Iowa hospitals were key players in a last-minute “hybrid” deal to expand Medicaid, the second such legislatively approved deal in the country.
The Iowa Medicaid expansion compromise, dubbed the Iowa Health and Wellness Plan, passed the Legislature on May 23—its final day—and awaits the signature of Republican Gov. Terry Branstad.
The deal overcame a legislative impasse between Senate Democrats—who wanted a standard expansion to add more than 150,000 residents to the state's Medicaid program
—and House Republicans and Branstad—who favored a smaller expansion of a more limited state-funded health program.
Branstad's objections to the standard expansion centered on concerns that the promised federal funding of 90% of the expansion's costs could disappear in the face of the federal government's budget woes. Under the Patient Protection and Affordable Care Act
, the federal government from 2014-2017 will pay 100% of the costs for expanding Medicaid to all Americans under 138% of the federal poverty level. But each state must decide whether to go ahead with the expansion, the U.S. Supreme Court ruled last year.
deal required hospitals, if the federal government reduced its contribution below 90%, to cover the first 5% of Medicaid expansion costs below that level, according to a summary provided by Branstad's office
. It's expected to provide coverage for about 150,000 more Iowans.
“We knew with a split Legislature that it would probably end up being some type of hybrid type of agreement, but we stuck by our guns in terms of what we thought was important for providers and patients,” Scott McIntyre, a spokesman for the Iowa Hospital Association, said in an interview.
Hospitals backed the deal, according to McIntyre, in part because it included the same size coverage expansion as a standard expansion under provisions of the Patient Protection and Affordable Care Act. However, instead of automatically enrolling the expansion beneficiaries in the standard Medicaid program, the Iowa expansion would help fund their premiums in either a new state employee insurance plan or a private plan offered through Iowa's new state health insurance exchange.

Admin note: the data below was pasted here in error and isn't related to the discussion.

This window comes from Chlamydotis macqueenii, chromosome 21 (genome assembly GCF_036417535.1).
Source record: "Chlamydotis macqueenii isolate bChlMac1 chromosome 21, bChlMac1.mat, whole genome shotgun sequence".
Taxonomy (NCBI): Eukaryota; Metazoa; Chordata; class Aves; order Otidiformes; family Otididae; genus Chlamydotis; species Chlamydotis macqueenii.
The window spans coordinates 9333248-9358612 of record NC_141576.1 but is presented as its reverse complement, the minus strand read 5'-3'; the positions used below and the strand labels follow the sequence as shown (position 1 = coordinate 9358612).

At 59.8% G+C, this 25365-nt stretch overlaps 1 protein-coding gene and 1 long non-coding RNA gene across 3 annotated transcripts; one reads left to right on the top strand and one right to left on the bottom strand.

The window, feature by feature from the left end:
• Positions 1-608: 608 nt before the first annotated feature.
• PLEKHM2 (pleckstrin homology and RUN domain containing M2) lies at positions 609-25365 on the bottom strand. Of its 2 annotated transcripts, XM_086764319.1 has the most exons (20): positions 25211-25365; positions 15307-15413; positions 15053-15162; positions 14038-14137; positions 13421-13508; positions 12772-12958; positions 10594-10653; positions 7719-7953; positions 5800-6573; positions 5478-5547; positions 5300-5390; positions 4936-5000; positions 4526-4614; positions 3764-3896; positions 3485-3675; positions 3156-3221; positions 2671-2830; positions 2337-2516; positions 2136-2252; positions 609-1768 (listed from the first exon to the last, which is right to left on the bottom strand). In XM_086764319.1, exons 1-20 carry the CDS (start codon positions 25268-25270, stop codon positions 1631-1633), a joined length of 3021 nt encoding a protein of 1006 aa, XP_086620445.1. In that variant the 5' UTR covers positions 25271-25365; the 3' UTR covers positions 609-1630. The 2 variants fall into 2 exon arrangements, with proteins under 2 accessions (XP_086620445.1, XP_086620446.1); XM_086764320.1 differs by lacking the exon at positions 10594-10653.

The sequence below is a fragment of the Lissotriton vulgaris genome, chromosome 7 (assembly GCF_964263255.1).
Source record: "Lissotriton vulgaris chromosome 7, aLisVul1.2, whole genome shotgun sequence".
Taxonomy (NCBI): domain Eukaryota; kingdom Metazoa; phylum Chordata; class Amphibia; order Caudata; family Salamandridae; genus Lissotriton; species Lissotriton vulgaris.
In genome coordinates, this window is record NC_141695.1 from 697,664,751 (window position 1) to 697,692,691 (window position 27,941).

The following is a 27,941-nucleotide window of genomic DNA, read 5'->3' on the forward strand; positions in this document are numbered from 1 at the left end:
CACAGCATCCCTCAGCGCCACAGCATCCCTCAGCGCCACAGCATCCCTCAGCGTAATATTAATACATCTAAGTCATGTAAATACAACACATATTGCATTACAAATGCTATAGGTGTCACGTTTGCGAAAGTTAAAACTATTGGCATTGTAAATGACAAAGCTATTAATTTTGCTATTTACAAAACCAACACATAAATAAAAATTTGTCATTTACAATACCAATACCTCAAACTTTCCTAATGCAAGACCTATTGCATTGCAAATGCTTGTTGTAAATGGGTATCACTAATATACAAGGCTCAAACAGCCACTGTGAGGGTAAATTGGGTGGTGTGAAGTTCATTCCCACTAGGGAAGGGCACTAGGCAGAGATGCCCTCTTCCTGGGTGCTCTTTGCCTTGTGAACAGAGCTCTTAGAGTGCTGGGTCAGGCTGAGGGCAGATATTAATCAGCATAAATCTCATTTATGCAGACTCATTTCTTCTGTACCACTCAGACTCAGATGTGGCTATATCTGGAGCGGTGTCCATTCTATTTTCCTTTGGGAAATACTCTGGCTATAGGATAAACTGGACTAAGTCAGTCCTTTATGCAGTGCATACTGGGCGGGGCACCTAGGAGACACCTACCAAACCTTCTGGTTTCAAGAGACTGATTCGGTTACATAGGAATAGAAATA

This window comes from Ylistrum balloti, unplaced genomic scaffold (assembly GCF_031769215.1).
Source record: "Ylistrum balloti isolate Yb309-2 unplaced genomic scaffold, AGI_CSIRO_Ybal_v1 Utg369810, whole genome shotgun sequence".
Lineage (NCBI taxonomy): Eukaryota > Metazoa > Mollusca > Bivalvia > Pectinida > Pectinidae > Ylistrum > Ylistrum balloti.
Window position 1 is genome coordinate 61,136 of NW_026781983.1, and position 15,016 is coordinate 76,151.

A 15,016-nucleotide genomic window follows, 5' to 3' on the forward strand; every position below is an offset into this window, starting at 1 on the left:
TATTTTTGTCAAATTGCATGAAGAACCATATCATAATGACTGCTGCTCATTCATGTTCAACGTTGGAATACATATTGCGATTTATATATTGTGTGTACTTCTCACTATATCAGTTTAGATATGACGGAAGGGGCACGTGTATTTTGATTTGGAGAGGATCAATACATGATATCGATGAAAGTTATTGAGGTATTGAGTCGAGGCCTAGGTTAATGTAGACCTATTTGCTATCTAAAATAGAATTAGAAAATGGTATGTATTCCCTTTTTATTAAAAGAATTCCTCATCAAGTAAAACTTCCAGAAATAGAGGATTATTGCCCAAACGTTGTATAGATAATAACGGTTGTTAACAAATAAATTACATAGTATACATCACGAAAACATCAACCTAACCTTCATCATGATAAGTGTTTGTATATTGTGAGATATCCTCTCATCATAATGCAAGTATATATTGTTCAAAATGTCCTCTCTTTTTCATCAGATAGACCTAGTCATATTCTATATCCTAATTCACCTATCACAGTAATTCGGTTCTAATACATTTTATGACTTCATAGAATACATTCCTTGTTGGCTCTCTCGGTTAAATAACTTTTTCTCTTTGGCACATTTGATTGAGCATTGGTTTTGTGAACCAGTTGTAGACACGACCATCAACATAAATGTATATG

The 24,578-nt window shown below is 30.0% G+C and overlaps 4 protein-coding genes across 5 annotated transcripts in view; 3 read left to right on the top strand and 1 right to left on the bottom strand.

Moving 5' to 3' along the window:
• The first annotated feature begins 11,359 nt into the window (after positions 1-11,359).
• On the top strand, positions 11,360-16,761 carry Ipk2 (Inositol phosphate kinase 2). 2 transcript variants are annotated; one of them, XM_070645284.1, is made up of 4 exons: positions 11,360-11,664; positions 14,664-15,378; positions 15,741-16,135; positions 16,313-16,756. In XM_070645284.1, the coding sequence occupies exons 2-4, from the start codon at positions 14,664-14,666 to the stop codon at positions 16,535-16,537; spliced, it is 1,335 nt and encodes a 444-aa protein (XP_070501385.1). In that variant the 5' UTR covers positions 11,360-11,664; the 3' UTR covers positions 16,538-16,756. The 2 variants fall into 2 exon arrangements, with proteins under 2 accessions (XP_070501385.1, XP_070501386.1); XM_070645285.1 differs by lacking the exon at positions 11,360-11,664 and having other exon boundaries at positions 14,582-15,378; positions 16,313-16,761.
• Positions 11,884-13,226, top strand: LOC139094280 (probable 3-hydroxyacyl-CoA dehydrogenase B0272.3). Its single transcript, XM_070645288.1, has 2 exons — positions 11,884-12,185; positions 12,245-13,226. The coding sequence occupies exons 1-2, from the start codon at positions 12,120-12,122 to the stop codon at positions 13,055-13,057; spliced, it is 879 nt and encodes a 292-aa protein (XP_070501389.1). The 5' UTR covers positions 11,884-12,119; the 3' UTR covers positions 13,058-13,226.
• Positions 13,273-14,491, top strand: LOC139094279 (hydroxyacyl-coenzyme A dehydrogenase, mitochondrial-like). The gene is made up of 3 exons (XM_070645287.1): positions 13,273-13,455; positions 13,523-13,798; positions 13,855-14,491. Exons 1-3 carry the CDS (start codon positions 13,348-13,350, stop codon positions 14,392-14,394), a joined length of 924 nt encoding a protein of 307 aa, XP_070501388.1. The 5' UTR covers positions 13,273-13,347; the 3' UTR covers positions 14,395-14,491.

The Iowa legislation differs from the premium assistance approach of the Arkansas Medicaid expansion deal by requiring beneficiaries to contribute to their premiums, according to the governor's office. That premium payment, which will be required instead of the usual Medicaid copays, will be based on income, and will be mandatory for enrollees with incomes more than 50% of the federal poverty level. The legislation would waive premium contributions, however, for enrollees who participate in certain health and wellness programs.
The Iowa plan will require a waiver from the CMS
, which supporters are confident it will receive. But outside Medicaid experts are cautious about whether Iowa or other states such as Arkansas will gain approval. The CMS has yet to officially green light any state hybrid expansion plan.
“The concept they agree on, then you have to make the numbers work,” said Joy Wilson, health policy director for the National Conference of State Legislature, said in an interview. She said CMS officials will only clear alternative state Medicaid expansion plans that demonstrate budget neutrality and—in the case of premium assistance approaches—cost effectiveness.
Illinois lawmakers advanced the state's expansion of Medicaid on Monday, according to the Associated Press.
The House passed an expansion in eligibility that would add up to 500,000 uninsured, low-income Illinoisans to the program. The state estimated 342,000 people would enroll by 2017. The bill, backed by Democratic Gov. Pat Quinn, is headed back to the Senate after the House made technical changes.
New Hampshire's governor plans to appoint a commission to advise her on how to move forward with expansion in that state, according to the AP.
Democratic Gov. Maggie Hassan plans to appoint the panel in the face of a deadlock between the Democratic-controlled House, which favors expanding the program, and the Republican-controlled Senate, which opposes expansion over concerns about the future of federal funding. Republicans favor studying the issue before expanding.Follow Rich Daly on Twitter: @MHrdaly